The Unknown Augustine

Religious Studies 432 = Latin 409
Spring 2000
Tuesday, 2:00-4:30
Room: Williams G29
J.J. O'Donnell
Office:  3401 Walnut, Suite 230A
Phone:  417-5024
Augustine of Hippo (354-430 CE) has towered over the centuries. He never meant to. We read him as Saint, Great Philosopher, Brilliant Writer. His contemporaries knew him as politically savvy churchman, spellbinding orator, and trusted judge in a fifth century version of People's Court. He was the first saint to have his own home page and Internet cartoon.

This course will introduce the student to all those Augustines, and several others besides. We will avoid his luminous, enchanting, enticing, and in the end deceptive Confessions for as long as possible and begin approaching him through works less often read, to get at sides of his personality that were better known to his contemporaries and less on view to ourselves. We will read him direct, with a sense of bafflement and amazement, and struggle to comprehend his ideas, his anxieties, and his style.

The course will be venturesome in several ways. It will be cross-listed as both Latin and Religious Studies and embrace both graduate and undergraduate students, those with sufficient Latin to read Augustine in the original and those who must approach him through translations. It will offer individualized paths to match student interests to diverse pieces of "Augustine". It will involve visitors from other disciplines and institutions. It will culminate in the preparation of a common website in which individual student presentations of aspects of Augustine will reach a wider audience and enrich future iterations of the same and similar courses.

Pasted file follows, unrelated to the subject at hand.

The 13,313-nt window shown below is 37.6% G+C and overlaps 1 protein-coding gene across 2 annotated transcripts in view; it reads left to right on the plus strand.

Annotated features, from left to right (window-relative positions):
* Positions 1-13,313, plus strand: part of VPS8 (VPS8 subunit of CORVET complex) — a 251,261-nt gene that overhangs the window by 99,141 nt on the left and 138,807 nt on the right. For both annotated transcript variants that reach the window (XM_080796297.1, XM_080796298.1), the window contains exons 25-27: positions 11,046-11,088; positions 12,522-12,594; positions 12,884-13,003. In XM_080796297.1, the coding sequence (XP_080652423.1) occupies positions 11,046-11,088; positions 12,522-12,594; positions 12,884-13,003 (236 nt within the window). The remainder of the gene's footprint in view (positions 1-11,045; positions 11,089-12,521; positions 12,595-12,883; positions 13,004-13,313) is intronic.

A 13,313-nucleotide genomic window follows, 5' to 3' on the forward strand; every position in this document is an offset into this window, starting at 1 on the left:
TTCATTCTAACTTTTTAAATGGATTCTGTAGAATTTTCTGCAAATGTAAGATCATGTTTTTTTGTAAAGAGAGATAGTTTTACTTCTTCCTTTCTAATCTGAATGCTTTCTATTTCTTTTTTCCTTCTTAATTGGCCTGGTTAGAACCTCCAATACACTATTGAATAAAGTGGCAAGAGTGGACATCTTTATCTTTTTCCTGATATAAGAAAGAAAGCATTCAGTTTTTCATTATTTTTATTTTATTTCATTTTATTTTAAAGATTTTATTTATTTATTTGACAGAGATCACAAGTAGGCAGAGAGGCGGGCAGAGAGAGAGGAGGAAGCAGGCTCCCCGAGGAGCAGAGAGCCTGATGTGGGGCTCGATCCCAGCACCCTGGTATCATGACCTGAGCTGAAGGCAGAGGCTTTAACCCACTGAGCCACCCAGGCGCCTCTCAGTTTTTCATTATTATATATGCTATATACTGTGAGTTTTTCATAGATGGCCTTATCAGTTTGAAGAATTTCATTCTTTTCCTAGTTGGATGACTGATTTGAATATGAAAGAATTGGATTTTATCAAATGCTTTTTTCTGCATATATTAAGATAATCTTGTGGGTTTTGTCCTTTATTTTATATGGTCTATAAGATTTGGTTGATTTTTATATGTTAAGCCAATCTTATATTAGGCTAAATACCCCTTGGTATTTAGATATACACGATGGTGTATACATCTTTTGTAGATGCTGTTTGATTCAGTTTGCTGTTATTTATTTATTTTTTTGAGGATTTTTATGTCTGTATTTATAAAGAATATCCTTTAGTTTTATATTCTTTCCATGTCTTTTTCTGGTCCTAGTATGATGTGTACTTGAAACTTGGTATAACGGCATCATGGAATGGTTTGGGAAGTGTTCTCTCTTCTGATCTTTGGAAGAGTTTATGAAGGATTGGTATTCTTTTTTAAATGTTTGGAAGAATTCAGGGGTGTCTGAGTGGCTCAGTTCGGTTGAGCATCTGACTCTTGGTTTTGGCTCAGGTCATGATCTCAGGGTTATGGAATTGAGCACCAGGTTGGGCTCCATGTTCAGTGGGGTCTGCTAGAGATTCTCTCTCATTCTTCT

For prospective students not resident at Penn: I will admit a small number of individuals who are not part of the in-classroom Penn course to join the courses as full participants in every way. This will be an experiment in "tearing down the walls" and integrating on- and off-campus learning. If interested in participating, please send mail to Jim O'Donnell saying why you would be interested, what your relevant background is, and what you would bring to the course and hope to take away from it. I will be in touch by January 17, 2000, to invite the successful applicants to join us. There is a fee of $200 to the University for this level of participation. I will also encourage as many "auditors" as possible to join the course (participating exclusively by listserv discussion) at no charge: to enroll for that level of activity, send mail to with the single message line "subscribe augsem Your Name".

The course will "meet" from 1/17/2000 to approximately 5/10/2000, with on-line discussion (both synchronous and -- more often -- asynchronous) revolving around the time of the Tuesday afternoon in-class seminar for those who can be present. Fee-paying participants as described above will be expected to be every bit as involved as a first-year graduate student at Penn taking the course in the traditional way will be and to participate appropriately in the common scholarly product of the course.

For now, this page remains under construction; course materials will be available to registered students on the SAS course server when term begins. (To see what is publicly there, click on the previous link, select "Classical Studies" and then this course, then login as guest with "guest" also as password.) If you have comments or suggestions, email me at

Added 24 January: A log of the e-mail messages from the Internet auditors is being created at gopher://